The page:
The distinction between the duty to bargain over the decision to lay off and its effects has been emphasized in cases involving public emergencies. In Port Printing & Specialties, 351 NLRB 1269 (2007), the employer closed operations and laid-off all employees in response to a mandatory evacuation due to Hurricane Rita. The Board found that the evacuation order compelled the employer’s layoffs, but did not excuse it from failing to bargain over the effects of the layoff after the hurricane, including the employer’s use of non-unit personnel to resume operations after the storm had passed.
The same holds true in situations where the economic exigency is specific to the employer, e.g., the inability to secure financing necessary to continue operations. See Cyclone Fence, Inc., 330 NLRB 1354 (2000); Raskin Packing Company, 246 NLRB 78 (1979).
The rationale of these cases is that even if exigent economic circumstances compel lay-offs or other unilateral action, the obligation to engage in effects bargaining is not extinguished.
Unilaterally Implementing Health-Related Policies
One case discussed in GCM-20-04 addresses the employer’s ability to unilaterally implement health and safety policies in an emergency, which seems to bear particular relevance to the current challenging circumstances attendant to the COVID-19 pandemic.
In Virginia Mason Hospital, 357 NLRB 564 (2011), the hospital implemented a policy requiring both union and non-union nurses who had not received a flu shot to either take antiviral medication or wear a protective mask. The ALJ found that the employer’s policy was excused by an exception to the duty to bargain set forth in Peerless Publications 283 NLRB 334 (1987) because the employer’s policy (1) went directly to its core purpose of protecting patients’ health; (2) was narrowly tailored to achieve the aim of reducing the spread of influenza; and (3) was limited to registered nurses who declined other flu-prevention options. Although the ALJ found that the Peerless exception was satisfied here, the Board reversed, noting that the Peerless exception is limited to the facts of that case, which involved a newspaper’s implementation of a code of ethics that related to First Amendment concerns, and should be narrowly applied given the constitutional issues in that case.
The General Counsel’s inclusion of this decision is noteworthy, as is his reference to Member Hayes’ dissenting opinion that the Peerless exception is designed to protect decisions related to the “core purpose of its enterprise,” as here, and in this case the policy related to protecting patients and was narrowly tailored. This could foretell how a Republican Board may deal with a similar issue if presented today.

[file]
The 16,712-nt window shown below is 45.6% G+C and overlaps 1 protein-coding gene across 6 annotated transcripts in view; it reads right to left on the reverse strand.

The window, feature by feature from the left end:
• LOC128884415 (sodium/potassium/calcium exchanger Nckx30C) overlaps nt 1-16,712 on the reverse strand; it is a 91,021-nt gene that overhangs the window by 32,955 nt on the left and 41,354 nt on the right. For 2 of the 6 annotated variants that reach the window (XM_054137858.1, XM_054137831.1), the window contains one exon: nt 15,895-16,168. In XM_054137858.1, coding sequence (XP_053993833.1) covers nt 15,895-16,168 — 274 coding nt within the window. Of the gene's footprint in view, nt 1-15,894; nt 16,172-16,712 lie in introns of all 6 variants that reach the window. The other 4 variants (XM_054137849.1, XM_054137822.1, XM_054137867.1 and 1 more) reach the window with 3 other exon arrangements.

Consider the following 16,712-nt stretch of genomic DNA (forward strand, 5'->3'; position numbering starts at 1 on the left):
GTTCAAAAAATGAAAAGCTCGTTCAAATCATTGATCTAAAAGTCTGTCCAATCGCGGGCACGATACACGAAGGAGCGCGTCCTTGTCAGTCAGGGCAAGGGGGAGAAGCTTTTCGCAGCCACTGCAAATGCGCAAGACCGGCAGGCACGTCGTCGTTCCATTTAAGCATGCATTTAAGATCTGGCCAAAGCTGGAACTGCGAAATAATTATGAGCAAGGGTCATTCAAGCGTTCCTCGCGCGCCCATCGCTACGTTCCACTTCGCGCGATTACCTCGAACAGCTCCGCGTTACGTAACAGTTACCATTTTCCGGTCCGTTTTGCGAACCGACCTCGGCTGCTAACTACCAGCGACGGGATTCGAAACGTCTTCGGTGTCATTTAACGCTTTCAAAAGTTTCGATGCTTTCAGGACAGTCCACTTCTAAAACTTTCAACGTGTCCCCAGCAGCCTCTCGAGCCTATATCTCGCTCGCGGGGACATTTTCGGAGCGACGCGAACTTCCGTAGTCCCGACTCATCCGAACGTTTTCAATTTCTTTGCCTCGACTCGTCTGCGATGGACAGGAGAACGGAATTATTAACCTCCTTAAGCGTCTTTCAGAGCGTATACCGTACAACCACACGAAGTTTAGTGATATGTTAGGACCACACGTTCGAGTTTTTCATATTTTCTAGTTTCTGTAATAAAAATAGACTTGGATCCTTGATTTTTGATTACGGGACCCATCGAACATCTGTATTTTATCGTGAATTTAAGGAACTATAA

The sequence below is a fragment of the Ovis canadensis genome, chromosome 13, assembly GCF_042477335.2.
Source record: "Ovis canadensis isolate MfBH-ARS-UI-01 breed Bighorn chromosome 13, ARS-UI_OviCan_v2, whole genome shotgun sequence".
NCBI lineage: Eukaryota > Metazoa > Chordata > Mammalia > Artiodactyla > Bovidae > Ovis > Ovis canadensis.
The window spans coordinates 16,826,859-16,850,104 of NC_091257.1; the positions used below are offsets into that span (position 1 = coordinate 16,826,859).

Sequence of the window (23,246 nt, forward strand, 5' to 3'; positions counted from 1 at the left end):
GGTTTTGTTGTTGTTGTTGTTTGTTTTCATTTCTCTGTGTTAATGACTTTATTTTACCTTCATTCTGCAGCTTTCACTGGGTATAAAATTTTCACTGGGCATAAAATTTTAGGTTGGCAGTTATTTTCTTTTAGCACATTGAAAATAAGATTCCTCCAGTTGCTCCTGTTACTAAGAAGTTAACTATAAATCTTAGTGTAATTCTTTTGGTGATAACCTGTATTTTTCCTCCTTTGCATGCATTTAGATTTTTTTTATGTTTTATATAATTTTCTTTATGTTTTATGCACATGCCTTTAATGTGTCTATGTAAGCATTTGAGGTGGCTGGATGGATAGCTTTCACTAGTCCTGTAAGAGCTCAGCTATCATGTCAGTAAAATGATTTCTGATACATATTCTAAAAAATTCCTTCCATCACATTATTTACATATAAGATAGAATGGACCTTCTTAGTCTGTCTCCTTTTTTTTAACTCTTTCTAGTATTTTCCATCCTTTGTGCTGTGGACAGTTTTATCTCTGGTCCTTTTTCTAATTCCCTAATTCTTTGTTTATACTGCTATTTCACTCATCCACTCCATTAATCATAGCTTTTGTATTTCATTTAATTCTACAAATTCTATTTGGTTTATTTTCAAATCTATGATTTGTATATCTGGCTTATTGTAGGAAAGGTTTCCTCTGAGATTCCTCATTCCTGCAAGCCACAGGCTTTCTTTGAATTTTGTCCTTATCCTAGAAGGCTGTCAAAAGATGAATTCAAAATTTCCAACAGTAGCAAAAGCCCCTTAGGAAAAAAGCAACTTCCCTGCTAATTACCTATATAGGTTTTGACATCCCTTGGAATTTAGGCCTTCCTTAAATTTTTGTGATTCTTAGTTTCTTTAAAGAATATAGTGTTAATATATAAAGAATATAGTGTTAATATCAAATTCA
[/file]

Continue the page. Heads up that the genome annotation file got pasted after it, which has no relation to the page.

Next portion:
An additional limiting factor in Virginia Mason Hospital was that while the flu has always been a challenging healthcare issue, particularly in the hospital setting, it pales in comparison to the current COVID-19 pandemic; the dangers that exist if employees fail to take proper healthcare precautions; and the presence of federal, state and local guidelines that may require employers to take health-related precautions, mooting any bargaining obligation.
Though the Board traditionally has applied the “economic exigency” exception to the duty to bargain narrowly, it has been satisfied where unforeseen events caused a major economic effect on the employer, such as a hurricane, 9/11, major sudden downturn in business, or loss of credit. Reading between the lines of GCM-20-04, the General Counsel appears to have signaled that the current pandemic may satisfy this standard, having referred to the coronavirus as an “unprecedented situation.” Nevertheless, each employer’s obligation will depend on the impact of the pandemic and related federal, state and local orders affecting its particular business operations.
Even if the exception applies, employers must still provide notice and an opportunity to bargain over the effects of the employer’s decisions, but such bargaining need not be protracted.
Employers should carefully evaluate whether they may implement health and safety policies without bargaining. GCM-20-04 highlights a decision where a hospital was found to have violated the Act by refusing to bargain over certain requirements imposed on nurses to prevent the spread of the flu. But the present circumstances may be far more exigent than in Virginia Mason Hospital, given the potential dangers of the spread of COVID-19 and employer obligations to implement health and safety requirements based on governing law.
Finally, employers must evaluate their bargaining obligations in the context of the governing CBAs for union employees, and any handbooks and past practices applicable to nonunion employees, to avoid the risk of disparate treatment claims based on union membership. Employers who act consistent with their written policies, CBAs and past practices will be more likely to prevail on such discrimination claims.